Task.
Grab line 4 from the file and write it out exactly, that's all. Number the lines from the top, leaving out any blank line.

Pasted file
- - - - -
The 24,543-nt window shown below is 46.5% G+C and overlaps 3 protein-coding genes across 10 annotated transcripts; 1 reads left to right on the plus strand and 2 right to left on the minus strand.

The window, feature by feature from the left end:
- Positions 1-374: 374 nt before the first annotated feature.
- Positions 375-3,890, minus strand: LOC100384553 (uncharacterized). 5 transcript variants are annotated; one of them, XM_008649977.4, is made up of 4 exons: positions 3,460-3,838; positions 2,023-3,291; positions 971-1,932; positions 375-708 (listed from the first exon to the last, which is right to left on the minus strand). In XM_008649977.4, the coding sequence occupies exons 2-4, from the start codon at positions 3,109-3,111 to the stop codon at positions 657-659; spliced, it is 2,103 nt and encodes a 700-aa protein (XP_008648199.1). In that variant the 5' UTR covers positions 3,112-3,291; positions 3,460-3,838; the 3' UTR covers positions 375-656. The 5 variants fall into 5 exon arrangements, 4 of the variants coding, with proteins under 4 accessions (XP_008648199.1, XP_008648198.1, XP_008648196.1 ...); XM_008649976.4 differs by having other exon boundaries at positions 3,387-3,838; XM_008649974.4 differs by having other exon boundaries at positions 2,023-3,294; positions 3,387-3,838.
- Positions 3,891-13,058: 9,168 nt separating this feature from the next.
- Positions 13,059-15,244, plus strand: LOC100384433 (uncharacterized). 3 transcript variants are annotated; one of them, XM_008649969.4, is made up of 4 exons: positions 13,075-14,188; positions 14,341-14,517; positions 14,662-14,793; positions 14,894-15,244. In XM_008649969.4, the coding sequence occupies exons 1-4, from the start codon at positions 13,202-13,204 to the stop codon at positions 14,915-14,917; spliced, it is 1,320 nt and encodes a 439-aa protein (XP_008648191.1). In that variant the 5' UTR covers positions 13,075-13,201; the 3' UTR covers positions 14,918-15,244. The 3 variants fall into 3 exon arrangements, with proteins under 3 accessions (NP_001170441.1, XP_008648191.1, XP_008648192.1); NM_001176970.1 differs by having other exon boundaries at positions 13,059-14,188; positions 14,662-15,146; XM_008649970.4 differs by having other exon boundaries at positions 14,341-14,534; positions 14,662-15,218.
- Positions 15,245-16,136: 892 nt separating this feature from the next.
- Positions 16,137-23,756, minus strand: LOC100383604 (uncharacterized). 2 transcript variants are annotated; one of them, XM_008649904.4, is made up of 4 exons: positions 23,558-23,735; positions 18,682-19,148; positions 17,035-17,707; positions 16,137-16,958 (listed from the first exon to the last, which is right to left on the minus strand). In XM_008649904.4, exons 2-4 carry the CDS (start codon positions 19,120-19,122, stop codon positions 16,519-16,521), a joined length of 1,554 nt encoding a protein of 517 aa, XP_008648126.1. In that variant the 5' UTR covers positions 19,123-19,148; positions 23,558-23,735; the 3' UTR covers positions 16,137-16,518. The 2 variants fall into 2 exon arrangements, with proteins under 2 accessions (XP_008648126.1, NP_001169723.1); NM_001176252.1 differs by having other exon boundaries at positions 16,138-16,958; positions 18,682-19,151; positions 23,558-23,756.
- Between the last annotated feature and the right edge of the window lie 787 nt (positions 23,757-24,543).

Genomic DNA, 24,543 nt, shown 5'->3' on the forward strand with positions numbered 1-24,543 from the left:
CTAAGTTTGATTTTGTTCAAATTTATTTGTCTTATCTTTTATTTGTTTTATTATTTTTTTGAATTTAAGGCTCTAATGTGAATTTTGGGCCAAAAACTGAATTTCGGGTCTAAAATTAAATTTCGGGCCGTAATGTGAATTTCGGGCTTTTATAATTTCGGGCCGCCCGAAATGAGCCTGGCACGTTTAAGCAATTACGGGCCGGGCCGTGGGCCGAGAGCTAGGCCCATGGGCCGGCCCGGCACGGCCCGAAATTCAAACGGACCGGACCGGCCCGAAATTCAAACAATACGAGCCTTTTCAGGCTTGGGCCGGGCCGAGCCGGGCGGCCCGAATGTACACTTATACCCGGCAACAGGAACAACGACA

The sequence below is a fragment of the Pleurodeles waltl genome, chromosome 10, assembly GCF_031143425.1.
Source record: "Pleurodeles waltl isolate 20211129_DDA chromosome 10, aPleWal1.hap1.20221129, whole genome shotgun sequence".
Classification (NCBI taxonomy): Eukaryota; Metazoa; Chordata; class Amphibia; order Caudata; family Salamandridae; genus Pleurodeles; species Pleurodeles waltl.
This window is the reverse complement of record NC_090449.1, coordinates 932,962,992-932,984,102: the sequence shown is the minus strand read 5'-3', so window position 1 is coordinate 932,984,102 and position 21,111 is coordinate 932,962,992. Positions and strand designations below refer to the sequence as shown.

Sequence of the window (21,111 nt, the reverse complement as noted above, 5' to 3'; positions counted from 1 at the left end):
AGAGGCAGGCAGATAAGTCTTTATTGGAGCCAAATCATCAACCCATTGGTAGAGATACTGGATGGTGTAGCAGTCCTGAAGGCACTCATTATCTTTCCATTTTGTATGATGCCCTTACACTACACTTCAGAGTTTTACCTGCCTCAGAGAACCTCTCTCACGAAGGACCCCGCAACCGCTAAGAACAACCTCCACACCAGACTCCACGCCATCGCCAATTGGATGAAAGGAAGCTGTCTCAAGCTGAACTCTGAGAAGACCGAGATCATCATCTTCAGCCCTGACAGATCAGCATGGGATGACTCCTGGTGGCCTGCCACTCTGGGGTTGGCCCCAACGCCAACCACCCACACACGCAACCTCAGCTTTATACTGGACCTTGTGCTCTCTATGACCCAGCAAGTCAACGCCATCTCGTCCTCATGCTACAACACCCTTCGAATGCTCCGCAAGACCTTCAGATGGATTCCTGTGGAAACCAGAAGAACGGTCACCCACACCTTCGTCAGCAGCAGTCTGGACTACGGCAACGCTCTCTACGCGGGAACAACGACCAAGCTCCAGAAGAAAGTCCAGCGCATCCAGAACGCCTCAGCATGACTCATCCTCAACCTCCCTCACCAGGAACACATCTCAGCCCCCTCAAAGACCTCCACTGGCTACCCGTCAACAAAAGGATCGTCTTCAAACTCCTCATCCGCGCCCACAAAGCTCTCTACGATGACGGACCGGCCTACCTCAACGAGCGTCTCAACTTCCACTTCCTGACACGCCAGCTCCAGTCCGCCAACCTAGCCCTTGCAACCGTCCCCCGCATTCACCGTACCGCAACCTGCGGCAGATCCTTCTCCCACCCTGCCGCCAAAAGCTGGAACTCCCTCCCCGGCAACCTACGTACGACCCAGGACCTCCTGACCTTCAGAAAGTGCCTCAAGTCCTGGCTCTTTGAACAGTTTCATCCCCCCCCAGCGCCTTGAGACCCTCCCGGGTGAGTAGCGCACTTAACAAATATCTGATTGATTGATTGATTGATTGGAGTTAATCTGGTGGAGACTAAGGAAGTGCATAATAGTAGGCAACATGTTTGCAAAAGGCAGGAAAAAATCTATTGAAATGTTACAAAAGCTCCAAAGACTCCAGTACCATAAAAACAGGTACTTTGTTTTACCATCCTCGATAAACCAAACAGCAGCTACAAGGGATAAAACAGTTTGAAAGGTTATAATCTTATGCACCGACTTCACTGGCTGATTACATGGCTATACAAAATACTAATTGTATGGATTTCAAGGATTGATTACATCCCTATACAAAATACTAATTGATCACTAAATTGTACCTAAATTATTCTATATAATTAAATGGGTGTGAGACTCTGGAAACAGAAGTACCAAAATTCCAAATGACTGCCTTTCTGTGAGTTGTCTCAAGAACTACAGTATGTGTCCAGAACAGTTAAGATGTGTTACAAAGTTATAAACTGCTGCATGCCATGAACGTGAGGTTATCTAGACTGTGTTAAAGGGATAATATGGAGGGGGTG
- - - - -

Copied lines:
- Positions 375-3,890, minus strand: LOC100384553 (uncharacterized). 5 transcript variants are annotated; one of them, XM_008649977.4, is made up of 4 exons: positions 3,460-3,838; positions 2,023-3,291; positions 971-1,932; positions 375-708 (listed from the first exon to the last, which is right to left on the minus strand). In XM_008649977.4, the coding sequence occupies exons 2-4, from the start codon at positions 3,109-3,111 to the stop codon at positions 657-659; spliced, it is 2,103 nt and encodes a 700-aa protein (XP_008648199.1). In that variant the 5' UTR covers positions 3,112-3,291; positions 3,460-3,838; the 3' UTR covers positions 375-656. The 5 variants fall into 5 exon arrangements, 4 of the variants coding, with proteins under 4 accessions (XP_008648199.1, XP_008648198.1, XP_008648196.1 ...); XM_008649976.4 differs by having other exon boundaries at positions 3,387-3,838; XM_008649974.4 differs by having other exon boundaries at positions 2,023-3,294; positions 3,387-3,838.